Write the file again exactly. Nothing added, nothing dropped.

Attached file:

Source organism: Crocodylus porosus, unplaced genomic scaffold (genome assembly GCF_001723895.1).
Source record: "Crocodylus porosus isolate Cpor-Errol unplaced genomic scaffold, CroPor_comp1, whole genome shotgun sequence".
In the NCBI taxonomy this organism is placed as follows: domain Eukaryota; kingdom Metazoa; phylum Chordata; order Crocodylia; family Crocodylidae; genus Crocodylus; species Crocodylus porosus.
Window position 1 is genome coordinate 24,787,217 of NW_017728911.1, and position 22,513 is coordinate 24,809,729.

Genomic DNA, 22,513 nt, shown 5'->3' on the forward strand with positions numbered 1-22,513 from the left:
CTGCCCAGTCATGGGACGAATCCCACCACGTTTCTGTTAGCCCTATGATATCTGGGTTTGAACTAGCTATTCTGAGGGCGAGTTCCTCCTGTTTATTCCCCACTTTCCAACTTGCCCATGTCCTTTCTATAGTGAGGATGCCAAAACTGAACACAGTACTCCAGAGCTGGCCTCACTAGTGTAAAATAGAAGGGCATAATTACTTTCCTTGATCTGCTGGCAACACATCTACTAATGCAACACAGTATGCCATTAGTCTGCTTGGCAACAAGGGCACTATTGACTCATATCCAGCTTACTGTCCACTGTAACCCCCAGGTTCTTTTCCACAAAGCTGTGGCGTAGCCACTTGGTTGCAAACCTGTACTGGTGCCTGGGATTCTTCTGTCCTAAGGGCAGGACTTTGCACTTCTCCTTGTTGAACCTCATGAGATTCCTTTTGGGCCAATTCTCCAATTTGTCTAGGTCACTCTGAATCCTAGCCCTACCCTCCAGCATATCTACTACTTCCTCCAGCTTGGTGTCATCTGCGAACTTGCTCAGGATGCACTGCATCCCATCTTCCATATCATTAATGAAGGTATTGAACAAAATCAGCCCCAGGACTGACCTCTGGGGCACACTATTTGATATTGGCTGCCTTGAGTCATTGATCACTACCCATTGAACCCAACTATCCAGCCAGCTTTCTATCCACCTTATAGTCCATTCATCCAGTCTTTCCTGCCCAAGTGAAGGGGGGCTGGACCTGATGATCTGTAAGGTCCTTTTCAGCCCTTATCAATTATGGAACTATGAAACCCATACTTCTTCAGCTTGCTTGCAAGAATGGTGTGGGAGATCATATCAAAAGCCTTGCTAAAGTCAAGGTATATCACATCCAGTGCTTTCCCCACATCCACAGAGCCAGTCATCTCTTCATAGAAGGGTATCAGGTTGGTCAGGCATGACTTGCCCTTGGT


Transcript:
Source organism: Crocodylus porosus, unplaced genomic scaffold (genome assembly GCF_001723895.1).
Source record: "Crocodylus porosus isolate Cpor-Errol unplaced genomic scaffold, CroPor_comp1, whole genome shotgun sequence".
In the NCBI taxonomy this organism is placed as follows: domain Eukaryota; kingdom Metazoa; phylum Chordata; order Crocodylia; family Crocodylidae; genus Crocodylus; species Crocodylus porosus.
Window position 1 is genome coordinate 24,787,217 of NW_017728911.1, and position 22,513 is coordinate 24,809,729.

Genomic DNA, 22,513 nt, shown 5'->3' on the forward strand with positions numbered 1-22,513 from the left:
CTGCCCAGTCATGGGACGAATCCCACCACGTTTCTGTTAGCCCTATGATATCTGGGTTTGAACTAGCTATTCTGAGGGCGAGTTCCTCCTGTTTATTCCCCACTTTCCAACTTGCCCATGTCCTTTCTATAGTGAGGATGCCAAAACTGAACACAGTACTCCAGAGCTGGCCTCACTAGTGTAAAATAGAAGGGCATAATTACTTTCCTTGATCTGCTGGCAACACATCTACTAATGCAACACAGTATGCCATTAGTCTGCTTGGCAACAAGGGCACTATTGACTCATATCCAGCTTACTGTCCACTGTAACCCCCAGGTTCTTTTCCACAAAGCTGTGGCGTAGCCACTTGGTTGCAAACCTGTACTGGTGCCTGGGATTCTTCTGTCCTAAGGGCAGGACTTTGCACTTCTCCTTGTTGAACCTCATGAGATTCCTTTTGGGCCAATTCTCCAATTTGTCTAGGTCACTCTGAATCCTAGCCCTACCCTCCAGCATATCTACTACTTCCTCCAGCTTGGTGTCATCTGCGAACTTGCTCAGGATGCACTGCATCCCATCTTCCATATCATTAATGAAGGTATTGAACAAAATCAGCCCCAGGACTGACCTCTGGGGCACACTATTTGATATTGGCTGCCTTGAGTCATTGATCACTACCCATTGAACCCAACTATCCAGCCAGCTTTCTATCCACCTTATAGTCCATTCATCCAGTCTTTCCTGCCCAAGTGAAGGGGGGCTGGACCTGATGATCTGTAAGGTCCTTTTCAGCCCTTATCAATTATGGAACTATGAAACCCATACTTCTTCAGCTTGCTTGCAAGAATGGTGTGGGAGATCATATCAAAAGCCTTGCTAAAGTCAAGGTATATCACATCCAGTGCTTTCCCCACATCCACAGAGCCAGTCATCTCTTCATAGAAGGGTATCAGGTTGGTCAGGCATGACTTGCCCTTGGT